This opinion will be unpublished and
may not be cited except as provided by
Minn. Stat. § 480A.08, subd. 3 (2006).
IN COURT OF APPEALS
State of Minnesota,
Washington County District Court
File No. KX-05-2955
Lori Swanson, Attorney General, 1800
Doug Johnson, Washington County Attorney, Jennifer Bovitz, Assistant County Attorney, Stephanie Sheire, Certified Student Attorney, 14949 62nd Street North, P.O. Box 6, Stillwater, MN 55082 (for respondent)
John M. Stuart, State
Considered and decided by Wright, Presiding Judge; Kalitowski, Judge; and Minge, Judge.
Appellant challenges the district court’s order denying his motion to suppress evidence seized as a result of an allegedly deficient search warrant. Because we conclude that the warrant is sufficient to satisfy the particularity requirements of the Fourth Amendment, we affirm.
December 2004, America Online (AOL), an internet service provider, reported an
“incident involving Child Pornography,” which was confirmed and documented by
complied with the subpoena request and indicated that the subscriber was Chelsie
Pruden and that her billing address was 440 Maple Street, #5, Marine on St.
receiving this information, Investigator Wayne Johnson called the phone number,
asked for Chelsie, and spoke with an unidentified male who said that Chelsie, his
wife, was busy feeding their child. Johnson
then applied for a warrant to search the apartment that was listed as Chelsie
Pruden’s home. The search warrant
application included all of the information described above. On January 18, 2005, the district court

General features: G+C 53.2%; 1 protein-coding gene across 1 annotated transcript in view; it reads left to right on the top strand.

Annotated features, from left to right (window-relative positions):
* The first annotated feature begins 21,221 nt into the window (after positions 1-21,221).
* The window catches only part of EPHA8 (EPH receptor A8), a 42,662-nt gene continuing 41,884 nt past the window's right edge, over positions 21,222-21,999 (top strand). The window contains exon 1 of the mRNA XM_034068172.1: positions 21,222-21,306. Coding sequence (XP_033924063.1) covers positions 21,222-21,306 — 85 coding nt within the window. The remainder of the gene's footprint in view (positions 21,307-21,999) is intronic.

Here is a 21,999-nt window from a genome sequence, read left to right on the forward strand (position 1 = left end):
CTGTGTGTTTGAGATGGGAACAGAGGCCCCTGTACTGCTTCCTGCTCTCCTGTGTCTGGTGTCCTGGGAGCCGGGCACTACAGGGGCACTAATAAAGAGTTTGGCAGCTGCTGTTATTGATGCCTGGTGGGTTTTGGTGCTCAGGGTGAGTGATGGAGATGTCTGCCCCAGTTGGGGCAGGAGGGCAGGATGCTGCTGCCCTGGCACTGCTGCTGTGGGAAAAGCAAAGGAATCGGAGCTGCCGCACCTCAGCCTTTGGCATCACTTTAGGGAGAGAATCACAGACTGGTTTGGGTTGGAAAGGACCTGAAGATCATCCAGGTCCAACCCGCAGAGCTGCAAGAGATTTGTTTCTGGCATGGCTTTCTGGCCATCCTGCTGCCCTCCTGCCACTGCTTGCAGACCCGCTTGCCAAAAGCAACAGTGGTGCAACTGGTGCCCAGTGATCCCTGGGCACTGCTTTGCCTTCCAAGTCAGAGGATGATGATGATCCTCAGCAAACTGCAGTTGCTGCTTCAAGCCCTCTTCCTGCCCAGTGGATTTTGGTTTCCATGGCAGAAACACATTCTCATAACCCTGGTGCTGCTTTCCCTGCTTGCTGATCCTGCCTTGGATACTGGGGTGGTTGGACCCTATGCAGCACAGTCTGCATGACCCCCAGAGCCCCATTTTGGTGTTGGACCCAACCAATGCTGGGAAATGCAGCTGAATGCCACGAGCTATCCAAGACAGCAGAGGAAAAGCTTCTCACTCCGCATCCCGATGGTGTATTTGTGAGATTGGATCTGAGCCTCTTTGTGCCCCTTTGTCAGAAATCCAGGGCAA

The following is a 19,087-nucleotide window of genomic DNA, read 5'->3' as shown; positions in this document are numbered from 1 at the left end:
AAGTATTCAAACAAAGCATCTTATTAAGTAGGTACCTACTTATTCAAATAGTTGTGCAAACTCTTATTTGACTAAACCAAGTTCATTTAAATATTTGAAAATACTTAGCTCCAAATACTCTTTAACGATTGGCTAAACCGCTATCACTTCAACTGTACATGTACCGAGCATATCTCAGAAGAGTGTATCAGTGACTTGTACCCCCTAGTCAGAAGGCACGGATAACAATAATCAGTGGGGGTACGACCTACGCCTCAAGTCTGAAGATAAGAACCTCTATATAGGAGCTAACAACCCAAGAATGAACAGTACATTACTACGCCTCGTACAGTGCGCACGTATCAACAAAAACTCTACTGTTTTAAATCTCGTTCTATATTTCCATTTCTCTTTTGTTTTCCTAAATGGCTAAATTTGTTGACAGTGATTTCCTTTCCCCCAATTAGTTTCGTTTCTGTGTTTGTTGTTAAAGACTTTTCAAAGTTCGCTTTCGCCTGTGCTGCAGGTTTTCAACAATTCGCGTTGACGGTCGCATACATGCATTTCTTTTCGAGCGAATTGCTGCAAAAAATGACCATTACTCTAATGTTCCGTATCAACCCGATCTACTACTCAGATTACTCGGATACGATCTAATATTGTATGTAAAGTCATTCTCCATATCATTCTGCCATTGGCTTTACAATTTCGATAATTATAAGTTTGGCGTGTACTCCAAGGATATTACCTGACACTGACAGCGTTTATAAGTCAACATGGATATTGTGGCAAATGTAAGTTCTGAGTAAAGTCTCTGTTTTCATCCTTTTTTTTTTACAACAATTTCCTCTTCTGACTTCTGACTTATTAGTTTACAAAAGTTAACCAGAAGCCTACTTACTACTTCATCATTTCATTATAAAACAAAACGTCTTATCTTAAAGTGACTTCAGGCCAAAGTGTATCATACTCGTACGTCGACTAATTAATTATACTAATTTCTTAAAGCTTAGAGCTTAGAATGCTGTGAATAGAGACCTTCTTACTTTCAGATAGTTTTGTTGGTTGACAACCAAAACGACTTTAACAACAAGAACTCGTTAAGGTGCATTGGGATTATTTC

issued a search warrant authorizing the police to search “
same day, Investigator Johnson and accompanying officers attempted to execute
the warrant. Johnson knocked on the door
A Washington County forensic computer technician analyzed the contents of Prudens’ computer hard drive and discovered evidence that T. Pruden intentionally possessed digital images of child pornography. Thereafter, during the course of the interview with Investigator Johnson, T. Pruden admitted that he had images of child pornography on the computer and that he had downloaded pictures approximately 50 times.
In May 2005, T. Pruden was charged with possession of pictorial representations of minors, in violation of Minn. Stat. § 617.247, subd. 4 (2004). T. Pruden moved to suppress the evidence obtained as a result of the allegedly deficient warrant. The district court denied the motion. T. Pruden’s case was submitted to the district court on stipulated facts, and he was found guilty as charged. This appeal follows.
issue on appeal is whether the district court erred in denying appellant T.
Pruden’s motion to suppress evidence obtained as a result of an allegedly invalid
search. “When reviewing pretrial orders
on motions to suppress evidence, we may independently review the facts and
determine, as a matter of law, whether the district court erred in
suppressing—or not suppressing—the evidence.”
State v. Harris, 590 N.W.2d
90, 98 (
Fourth Amendment provides that a search warrant shall not issue unless it
“particularly describ[es] the place to be searched.” U.S. Const. amend. IV. Both Article 1, Section 10 of the Minnesota
Constitution and Minn. Stat. § 626.08 (2006) contain similar provisions. Evidence obtained in violation of the Fourth
Amendment’s particularity requirement is subject to exclusion. Mapp v.
Ohio, 367 U.S. 643, 655, 81
S. Ct. 1684, 1691 (1961).
executing a search warrant are, and ought to be, strictly limited to searching
only the premises particularly described in the warrant. It is constitutionally impermissible to
search one place under a warrant describing another place or to seize one item
under a warrant naming another item.” State v. Mathison, 263 N.W.2d 61, 63 (
notwithstanding these important purposes, a warrant’s erroneous description of
the place to be searched does not necessarily invalidate a search conducted on
the basis of that warrant. See State v. Gonzales, 314 N.W.2d 825,
Courts have upheld a search notwithstanding
the accompanying search warrant’s erroneous description of the place to be
searched. The Minnesota Supreme Court’s
decision in Gonzales and our decision
in State v. Kessler, 470 N.W.2d 536
(Minn. App. 1991), are representative. In
Gonzales, after a reliable informant
showed police a residence containing stolen property, police applied for and